On our recent holiday in Suffolk, we visited Sutton Hoo. We had last been there perhaps 30 years ago. Then we had wandered, with our children, through fields (of maize, I think) until we came upon an archeological dig. From here, presently, the archeologist in charge had emerged and given a lecture on the site which was so erudite and elegant that when he drew his remarks to a close, and invited questions, we were so overwhelmed by his eloquence that nobody could gather their thoughts together fast enough to construct an adequate response. Way down the line a woman whom I had noticed was rather restless raised her hand. “What happened to Mrs Pretty?’ she demanded. Edith Pretty was the owner after the death of her husband and she was entitled to whatever honour she may have wished as she gifted this magnificent find to the nation and asked for nothing in return.

This time there was a proper car park, and an attractive visitor centre and cafe, museum shop etc.   It  was (for me) a longish walk through marshy, hilly ground and then you arrive at the burial site.

It is said that Mrs Pretty consulted her deceased husband in a spiritualist session and he had advised her to examine the largest. You did not really require the advice. It was by far the largest mound. The team pressed on, hoping to discover the magnificent treasure which we now know to have been there.

The boat was HUGE. It had been hauled up from the river quite a distance. It had been built of wood and was clinker built. The boat would have held approximately 80 oarsmen and was steered by the helmsman in the rear with a deep rudder.  They reckoned it had been to sea. It was a lovely object.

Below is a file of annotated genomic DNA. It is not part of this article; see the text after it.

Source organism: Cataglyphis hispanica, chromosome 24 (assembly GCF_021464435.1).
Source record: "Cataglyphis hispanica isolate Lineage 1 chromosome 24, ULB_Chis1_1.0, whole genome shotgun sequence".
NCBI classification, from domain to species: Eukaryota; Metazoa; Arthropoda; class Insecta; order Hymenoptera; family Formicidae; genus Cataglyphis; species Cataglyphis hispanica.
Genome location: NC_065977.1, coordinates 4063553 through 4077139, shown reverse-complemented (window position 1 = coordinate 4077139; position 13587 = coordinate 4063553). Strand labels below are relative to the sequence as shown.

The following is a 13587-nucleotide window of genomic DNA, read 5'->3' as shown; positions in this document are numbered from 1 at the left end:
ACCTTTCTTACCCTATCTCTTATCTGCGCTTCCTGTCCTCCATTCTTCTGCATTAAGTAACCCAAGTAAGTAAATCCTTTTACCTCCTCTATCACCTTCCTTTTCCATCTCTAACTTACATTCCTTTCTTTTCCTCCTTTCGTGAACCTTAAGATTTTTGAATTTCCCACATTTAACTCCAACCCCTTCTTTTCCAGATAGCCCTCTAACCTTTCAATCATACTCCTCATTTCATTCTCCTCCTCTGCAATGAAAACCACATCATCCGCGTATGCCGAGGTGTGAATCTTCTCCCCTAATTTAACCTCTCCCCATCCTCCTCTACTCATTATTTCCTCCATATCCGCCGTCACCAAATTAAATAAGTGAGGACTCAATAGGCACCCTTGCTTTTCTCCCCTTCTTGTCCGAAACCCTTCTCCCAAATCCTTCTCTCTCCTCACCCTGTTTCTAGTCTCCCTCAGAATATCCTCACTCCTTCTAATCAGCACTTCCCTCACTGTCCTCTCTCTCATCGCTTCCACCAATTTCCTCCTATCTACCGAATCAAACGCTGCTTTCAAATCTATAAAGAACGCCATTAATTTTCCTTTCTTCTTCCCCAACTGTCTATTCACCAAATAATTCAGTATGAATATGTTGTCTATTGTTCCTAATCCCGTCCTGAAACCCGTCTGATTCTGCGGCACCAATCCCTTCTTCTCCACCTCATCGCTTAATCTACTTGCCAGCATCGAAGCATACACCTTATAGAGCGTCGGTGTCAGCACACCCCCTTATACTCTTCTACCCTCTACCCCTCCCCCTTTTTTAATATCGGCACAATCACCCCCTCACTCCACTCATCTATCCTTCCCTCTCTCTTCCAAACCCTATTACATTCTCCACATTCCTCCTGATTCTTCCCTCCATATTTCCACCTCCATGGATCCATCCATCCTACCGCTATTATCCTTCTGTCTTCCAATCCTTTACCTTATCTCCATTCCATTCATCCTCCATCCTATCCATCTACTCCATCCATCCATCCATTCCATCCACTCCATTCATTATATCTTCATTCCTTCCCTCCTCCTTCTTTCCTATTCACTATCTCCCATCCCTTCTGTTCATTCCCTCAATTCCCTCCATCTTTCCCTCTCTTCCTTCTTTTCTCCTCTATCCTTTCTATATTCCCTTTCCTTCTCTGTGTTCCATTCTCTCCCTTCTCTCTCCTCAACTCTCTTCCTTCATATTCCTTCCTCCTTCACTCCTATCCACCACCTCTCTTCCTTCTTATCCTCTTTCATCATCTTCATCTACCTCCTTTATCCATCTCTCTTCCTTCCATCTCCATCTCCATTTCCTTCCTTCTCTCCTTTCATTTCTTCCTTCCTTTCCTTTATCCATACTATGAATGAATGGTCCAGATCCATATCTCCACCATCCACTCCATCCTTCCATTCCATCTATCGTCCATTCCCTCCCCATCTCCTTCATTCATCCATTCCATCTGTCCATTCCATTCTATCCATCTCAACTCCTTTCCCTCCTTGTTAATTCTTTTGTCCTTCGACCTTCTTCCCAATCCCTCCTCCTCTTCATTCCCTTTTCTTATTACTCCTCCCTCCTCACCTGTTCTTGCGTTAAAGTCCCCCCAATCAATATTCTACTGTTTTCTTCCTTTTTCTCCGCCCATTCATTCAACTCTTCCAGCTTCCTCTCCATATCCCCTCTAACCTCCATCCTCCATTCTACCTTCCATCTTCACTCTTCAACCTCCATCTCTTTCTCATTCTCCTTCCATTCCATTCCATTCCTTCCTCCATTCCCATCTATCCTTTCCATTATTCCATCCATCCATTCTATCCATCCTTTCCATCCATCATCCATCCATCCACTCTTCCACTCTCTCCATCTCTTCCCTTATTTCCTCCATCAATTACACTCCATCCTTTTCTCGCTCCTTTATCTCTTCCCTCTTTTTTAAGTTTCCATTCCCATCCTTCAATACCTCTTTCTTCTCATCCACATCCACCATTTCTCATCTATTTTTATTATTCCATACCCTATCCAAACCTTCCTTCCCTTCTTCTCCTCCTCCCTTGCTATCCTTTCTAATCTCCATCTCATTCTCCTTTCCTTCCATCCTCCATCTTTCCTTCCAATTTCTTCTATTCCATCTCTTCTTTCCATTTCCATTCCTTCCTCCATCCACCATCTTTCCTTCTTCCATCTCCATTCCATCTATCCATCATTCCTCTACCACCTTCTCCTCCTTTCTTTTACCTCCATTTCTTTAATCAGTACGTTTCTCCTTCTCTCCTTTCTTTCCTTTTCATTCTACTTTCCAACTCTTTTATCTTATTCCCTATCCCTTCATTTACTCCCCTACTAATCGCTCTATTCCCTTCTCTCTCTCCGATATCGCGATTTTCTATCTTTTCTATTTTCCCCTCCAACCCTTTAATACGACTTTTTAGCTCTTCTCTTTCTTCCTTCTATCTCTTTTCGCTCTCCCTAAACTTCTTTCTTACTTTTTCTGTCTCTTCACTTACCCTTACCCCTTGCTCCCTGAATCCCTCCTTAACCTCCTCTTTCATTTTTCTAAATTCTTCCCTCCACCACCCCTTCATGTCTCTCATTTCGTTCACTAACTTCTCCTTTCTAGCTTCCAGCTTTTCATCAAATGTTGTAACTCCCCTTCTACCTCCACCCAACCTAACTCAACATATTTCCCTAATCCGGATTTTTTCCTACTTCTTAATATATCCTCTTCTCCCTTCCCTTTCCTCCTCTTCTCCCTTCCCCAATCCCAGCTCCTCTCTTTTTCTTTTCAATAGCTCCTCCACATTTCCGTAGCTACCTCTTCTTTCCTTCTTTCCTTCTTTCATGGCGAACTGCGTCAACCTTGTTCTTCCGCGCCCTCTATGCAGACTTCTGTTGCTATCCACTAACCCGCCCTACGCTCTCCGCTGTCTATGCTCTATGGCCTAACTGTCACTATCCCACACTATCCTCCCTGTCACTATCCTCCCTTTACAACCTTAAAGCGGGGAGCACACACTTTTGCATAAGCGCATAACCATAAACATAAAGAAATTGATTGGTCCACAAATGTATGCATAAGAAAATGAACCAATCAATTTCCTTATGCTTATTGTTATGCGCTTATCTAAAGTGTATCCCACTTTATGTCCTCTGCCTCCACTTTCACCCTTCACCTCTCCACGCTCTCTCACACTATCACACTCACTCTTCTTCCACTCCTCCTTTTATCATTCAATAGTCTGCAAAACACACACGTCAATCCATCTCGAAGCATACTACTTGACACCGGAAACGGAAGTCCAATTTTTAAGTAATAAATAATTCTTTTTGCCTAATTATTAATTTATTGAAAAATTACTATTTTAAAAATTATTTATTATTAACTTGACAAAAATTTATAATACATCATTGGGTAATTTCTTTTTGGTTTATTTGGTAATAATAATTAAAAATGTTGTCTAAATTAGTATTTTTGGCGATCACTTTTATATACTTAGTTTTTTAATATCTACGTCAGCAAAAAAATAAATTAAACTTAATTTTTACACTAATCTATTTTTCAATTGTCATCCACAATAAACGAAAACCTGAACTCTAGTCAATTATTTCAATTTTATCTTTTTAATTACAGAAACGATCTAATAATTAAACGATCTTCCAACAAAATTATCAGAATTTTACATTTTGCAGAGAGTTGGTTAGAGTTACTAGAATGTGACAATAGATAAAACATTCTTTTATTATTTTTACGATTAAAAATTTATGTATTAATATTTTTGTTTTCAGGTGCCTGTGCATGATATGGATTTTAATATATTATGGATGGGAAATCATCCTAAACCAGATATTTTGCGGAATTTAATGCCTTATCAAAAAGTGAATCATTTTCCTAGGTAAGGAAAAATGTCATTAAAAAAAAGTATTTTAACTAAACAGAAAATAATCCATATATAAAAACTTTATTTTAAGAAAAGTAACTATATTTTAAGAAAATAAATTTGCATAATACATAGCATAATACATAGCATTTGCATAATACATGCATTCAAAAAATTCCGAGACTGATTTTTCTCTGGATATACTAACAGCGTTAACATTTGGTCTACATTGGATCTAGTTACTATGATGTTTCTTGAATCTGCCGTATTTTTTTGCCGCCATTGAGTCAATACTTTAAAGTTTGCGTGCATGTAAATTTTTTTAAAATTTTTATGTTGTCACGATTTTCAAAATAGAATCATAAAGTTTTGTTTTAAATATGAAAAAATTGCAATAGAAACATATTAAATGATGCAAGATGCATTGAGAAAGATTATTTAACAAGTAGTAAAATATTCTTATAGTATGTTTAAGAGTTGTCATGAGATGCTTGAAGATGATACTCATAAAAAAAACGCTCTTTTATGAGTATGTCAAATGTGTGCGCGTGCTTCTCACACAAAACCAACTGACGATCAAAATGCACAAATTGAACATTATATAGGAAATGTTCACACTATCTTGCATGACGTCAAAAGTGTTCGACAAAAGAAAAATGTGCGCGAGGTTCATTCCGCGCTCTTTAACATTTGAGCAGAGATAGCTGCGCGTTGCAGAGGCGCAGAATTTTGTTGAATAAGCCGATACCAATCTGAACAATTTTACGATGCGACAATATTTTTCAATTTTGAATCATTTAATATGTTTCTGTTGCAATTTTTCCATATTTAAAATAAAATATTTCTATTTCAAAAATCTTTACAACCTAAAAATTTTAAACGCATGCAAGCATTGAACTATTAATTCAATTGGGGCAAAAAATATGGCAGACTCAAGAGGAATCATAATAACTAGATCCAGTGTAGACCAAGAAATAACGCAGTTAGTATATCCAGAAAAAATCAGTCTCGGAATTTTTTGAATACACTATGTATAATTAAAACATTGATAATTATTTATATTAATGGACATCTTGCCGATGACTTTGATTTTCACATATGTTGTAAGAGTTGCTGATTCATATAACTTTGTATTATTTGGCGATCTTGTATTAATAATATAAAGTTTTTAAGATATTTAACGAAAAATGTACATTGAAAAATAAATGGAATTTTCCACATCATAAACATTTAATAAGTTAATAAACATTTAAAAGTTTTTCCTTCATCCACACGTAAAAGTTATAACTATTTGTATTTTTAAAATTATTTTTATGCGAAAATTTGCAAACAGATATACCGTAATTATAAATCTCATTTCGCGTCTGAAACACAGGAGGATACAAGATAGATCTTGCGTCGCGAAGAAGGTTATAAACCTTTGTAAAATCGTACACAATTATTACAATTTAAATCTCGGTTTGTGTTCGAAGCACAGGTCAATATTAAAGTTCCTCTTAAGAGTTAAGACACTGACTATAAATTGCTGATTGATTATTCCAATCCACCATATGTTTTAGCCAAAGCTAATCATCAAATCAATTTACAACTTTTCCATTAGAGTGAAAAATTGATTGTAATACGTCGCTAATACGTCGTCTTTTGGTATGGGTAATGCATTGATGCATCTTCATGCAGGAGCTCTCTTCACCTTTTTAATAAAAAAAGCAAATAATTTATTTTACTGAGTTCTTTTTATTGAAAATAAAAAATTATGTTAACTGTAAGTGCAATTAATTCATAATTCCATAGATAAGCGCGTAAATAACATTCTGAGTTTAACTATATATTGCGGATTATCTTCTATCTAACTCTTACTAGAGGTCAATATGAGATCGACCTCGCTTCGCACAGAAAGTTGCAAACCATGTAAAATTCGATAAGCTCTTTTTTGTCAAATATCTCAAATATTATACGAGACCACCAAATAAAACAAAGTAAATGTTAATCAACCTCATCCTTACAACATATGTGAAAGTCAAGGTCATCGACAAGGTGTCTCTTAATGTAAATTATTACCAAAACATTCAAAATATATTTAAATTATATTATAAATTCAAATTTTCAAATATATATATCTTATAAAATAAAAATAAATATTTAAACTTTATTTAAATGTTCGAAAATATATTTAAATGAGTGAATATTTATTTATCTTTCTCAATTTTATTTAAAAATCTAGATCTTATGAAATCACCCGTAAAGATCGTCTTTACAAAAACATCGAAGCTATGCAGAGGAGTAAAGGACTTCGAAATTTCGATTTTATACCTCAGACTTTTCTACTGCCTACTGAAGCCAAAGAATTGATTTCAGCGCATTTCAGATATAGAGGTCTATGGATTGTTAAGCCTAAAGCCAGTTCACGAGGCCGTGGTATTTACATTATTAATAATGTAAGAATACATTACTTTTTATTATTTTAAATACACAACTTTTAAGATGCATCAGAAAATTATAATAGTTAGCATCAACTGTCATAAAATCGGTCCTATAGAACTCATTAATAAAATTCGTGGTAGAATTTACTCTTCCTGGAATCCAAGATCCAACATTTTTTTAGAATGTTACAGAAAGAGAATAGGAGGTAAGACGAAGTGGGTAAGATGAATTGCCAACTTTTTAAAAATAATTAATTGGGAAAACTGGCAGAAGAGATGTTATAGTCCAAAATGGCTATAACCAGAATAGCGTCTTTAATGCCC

And then there were copies of the treasures found within the burial. Of the body, nothing remained. There was a beautiful sword with a jewelled scabbard, arm bracelets with enamel and gold. And the glorious helmet. A horse’s skeleton was also recognisable and its precious metal harness from

In the past I have looked with disapproval at cultures who bury grave goods with the deceased. These products were of tremendous value- a king’s ransom indeed. I used to think sniffily that they must have had poor people or those who were ill or injured and needed support and who could have benefited from the sale of these goods, Just letting my thoughts flow where they will, I suddenly realised that these people genuinely believed in the Afterlife, and therefore it made sense to go into the underworld prepared.

We have an ambivalent attitude to life after death. To any of you who still genuinely believe in Christianity’s legend of the afterlife, I have no wish to offend. I admire your faith and hope you may be right. But mostly we do not, in our secret hearts believe it. We have allowed science to seduce us. We don our blacks and we attend the rituals of burial. We say Amen to the prayers for the soul of the deceased. We find the ancient words a comfort, and we are happy to conform to the burial customs. But for us it is like a piece of theatre. In the main, we do not believe.

About adhocannie
I am a good natured woman with a long memory and a swift tongue. I like loooking at things and thinking about them. Also food, clothes, travel, reading, sewing. I try to see the ridiculous in things, but sobriety of reflection keeps edgting in. I have husband, children, grandchildren, friends... I feel rich in things that matter. I am a happy exile. I like writing. I do not like talking about me (though I do.). You willl be much more interesting.

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